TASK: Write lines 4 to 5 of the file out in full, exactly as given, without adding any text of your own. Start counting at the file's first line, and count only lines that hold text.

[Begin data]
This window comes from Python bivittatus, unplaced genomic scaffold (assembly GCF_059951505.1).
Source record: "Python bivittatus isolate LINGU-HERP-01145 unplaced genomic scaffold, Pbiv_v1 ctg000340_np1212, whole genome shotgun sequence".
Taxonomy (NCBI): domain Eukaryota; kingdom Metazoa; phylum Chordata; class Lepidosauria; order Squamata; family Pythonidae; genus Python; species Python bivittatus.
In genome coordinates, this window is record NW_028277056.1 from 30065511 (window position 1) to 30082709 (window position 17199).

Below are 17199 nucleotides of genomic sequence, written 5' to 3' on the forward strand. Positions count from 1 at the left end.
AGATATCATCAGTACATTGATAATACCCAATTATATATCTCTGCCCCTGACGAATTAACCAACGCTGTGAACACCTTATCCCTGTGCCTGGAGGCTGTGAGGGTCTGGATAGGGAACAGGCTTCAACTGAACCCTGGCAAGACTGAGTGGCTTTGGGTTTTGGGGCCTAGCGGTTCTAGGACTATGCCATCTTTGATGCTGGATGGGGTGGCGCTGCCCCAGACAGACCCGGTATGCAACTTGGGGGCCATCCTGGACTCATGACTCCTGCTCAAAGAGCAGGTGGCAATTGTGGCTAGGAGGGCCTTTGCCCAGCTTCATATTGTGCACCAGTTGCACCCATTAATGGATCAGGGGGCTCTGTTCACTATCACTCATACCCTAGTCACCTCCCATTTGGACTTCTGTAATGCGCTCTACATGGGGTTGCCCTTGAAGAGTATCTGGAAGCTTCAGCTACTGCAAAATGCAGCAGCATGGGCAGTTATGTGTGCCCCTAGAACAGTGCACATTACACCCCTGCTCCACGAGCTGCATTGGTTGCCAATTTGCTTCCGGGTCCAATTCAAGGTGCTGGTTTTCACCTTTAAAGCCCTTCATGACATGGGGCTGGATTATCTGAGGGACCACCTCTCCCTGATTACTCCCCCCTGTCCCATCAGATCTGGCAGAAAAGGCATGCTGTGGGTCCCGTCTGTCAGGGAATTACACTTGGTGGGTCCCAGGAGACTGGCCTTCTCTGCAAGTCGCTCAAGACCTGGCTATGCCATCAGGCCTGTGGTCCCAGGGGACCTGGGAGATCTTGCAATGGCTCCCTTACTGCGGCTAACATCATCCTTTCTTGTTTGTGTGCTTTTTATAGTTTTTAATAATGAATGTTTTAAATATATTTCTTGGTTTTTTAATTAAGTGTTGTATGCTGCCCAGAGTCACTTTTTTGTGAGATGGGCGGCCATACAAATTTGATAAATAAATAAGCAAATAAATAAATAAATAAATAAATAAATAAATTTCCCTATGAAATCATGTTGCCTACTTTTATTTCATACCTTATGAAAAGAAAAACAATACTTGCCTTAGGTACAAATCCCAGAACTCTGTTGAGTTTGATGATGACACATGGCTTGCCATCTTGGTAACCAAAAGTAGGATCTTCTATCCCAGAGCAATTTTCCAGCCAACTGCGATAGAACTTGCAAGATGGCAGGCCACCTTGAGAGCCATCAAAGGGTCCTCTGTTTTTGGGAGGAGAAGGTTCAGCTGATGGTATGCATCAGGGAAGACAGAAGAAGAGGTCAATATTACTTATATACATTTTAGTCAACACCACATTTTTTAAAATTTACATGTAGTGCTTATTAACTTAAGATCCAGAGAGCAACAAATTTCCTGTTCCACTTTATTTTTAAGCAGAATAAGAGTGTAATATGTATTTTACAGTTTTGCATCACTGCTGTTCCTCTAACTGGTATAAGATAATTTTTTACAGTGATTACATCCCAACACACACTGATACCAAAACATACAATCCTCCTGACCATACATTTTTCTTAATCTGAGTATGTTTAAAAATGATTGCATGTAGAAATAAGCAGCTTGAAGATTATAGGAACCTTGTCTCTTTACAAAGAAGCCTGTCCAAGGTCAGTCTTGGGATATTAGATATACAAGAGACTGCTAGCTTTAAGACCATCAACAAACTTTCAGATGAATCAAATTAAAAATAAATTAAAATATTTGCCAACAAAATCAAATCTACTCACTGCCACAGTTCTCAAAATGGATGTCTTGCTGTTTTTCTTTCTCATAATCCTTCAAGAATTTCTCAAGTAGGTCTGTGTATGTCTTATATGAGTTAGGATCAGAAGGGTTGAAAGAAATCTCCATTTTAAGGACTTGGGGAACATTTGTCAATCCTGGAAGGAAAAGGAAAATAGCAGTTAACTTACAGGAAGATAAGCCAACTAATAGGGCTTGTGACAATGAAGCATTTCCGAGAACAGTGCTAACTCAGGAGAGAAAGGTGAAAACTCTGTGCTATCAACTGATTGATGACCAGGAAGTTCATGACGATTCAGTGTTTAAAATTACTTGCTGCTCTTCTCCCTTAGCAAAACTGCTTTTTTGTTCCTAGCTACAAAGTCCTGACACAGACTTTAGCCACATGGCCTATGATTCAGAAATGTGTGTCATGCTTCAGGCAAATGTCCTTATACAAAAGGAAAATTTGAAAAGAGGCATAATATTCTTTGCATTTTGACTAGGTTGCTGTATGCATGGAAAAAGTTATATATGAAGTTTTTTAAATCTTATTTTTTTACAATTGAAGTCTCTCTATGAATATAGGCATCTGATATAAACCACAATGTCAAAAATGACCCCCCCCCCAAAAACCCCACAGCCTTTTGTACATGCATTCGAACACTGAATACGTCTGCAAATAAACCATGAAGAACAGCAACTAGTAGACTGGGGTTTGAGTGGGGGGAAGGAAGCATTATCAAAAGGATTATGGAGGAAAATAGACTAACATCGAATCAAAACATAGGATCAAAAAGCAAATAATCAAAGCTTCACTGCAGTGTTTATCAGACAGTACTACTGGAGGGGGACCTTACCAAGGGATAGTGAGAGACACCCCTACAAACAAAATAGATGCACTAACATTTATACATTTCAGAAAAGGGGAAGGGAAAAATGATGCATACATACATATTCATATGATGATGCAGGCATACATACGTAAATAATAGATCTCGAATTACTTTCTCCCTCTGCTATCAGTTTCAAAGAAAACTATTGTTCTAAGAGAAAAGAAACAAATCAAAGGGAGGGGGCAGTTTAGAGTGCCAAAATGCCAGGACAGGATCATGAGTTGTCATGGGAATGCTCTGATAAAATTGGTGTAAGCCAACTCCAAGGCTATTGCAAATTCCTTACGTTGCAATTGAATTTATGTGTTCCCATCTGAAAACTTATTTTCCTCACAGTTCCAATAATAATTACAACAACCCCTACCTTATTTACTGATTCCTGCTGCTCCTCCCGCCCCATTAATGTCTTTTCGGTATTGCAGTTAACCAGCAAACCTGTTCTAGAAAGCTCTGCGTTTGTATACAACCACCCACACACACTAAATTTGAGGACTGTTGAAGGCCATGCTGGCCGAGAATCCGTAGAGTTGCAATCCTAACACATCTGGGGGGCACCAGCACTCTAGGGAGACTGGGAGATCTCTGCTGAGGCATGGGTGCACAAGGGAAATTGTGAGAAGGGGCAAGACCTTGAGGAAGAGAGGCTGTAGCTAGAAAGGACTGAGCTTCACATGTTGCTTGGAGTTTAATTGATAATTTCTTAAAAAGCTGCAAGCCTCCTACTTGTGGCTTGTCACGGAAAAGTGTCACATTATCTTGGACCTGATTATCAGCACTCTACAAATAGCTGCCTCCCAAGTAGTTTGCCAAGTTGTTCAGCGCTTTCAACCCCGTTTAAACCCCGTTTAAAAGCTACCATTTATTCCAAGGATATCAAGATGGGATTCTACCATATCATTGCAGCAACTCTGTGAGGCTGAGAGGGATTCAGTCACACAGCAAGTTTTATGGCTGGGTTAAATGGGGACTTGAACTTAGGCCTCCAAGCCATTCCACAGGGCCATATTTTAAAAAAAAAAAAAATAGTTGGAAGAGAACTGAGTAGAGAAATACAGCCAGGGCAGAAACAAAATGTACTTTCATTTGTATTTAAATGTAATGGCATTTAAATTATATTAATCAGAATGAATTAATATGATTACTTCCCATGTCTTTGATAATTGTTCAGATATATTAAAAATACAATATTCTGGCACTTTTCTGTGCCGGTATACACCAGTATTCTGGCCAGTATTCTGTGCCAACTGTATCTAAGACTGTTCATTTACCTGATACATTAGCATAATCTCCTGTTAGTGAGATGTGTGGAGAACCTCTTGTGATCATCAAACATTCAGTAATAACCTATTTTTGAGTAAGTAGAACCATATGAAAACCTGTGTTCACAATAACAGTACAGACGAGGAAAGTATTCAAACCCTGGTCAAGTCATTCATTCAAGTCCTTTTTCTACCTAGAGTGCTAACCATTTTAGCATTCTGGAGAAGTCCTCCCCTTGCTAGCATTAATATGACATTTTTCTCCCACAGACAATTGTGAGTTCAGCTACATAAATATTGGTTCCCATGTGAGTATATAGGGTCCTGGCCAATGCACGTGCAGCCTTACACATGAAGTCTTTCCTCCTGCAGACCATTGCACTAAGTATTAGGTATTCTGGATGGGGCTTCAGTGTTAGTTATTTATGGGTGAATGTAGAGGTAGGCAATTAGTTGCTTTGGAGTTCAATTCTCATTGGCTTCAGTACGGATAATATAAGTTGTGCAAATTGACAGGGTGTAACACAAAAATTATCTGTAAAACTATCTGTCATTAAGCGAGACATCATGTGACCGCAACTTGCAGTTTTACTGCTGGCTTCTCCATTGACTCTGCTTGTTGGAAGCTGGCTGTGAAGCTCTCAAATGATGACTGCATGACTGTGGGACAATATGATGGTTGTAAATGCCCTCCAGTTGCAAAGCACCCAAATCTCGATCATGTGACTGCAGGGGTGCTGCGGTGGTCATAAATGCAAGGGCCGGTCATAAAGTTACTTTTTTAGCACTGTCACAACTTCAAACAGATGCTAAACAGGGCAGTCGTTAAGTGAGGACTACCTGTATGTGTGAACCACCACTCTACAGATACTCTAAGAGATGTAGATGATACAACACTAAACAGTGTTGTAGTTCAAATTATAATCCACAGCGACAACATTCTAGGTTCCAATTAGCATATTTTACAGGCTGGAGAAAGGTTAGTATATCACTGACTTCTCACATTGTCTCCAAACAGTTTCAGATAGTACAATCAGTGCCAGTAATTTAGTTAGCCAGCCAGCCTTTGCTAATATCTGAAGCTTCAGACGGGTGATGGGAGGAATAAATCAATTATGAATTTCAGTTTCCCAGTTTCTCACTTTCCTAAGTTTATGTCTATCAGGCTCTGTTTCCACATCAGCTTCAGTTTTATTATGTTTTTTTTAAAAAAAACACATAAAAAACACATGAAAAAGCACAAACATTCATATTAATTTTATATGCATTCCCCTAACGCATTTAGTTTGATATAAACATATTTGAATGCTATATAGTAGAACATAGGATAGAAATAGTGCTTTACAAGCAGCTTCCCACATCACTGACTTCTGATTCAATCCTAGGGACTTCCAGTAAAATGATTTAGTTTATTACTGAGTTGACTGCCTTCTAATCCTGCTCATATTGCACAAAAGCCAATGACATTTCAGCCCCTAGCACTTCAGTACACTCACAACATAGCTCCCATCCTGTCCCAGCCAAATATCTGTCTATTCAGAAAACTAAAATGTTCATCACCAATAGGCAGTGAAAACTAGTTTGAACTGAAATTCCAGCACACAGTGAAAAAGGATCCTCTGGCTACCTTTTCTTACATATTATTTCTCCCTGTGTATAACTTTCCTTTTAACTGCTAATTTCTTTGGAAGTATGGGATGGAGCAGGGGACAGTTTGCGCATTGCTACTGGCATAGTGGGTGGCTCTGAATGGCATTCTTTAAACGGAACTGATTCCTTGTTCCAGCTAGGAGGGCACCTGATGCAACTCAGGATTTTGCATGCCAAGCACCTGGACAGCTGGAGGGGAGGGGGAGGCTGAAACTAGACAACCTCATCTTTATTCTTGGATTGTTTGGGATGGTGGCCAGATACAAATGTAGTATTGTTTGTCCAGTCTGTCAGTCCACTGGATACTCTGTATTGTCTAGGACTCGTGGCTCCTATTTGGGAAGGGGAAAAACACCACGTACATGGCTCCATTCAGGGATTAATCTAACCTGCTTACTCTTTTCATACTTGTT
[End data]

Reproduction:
In genome coordinates, this window is record NW_028277056.1 from 30065511 (window position 1) to 30082709 (window position 17199).

Below are 17199 nucleotides of genomic sequence, written 5' to 3' on the forward strand. Positions count from 1 at the left end.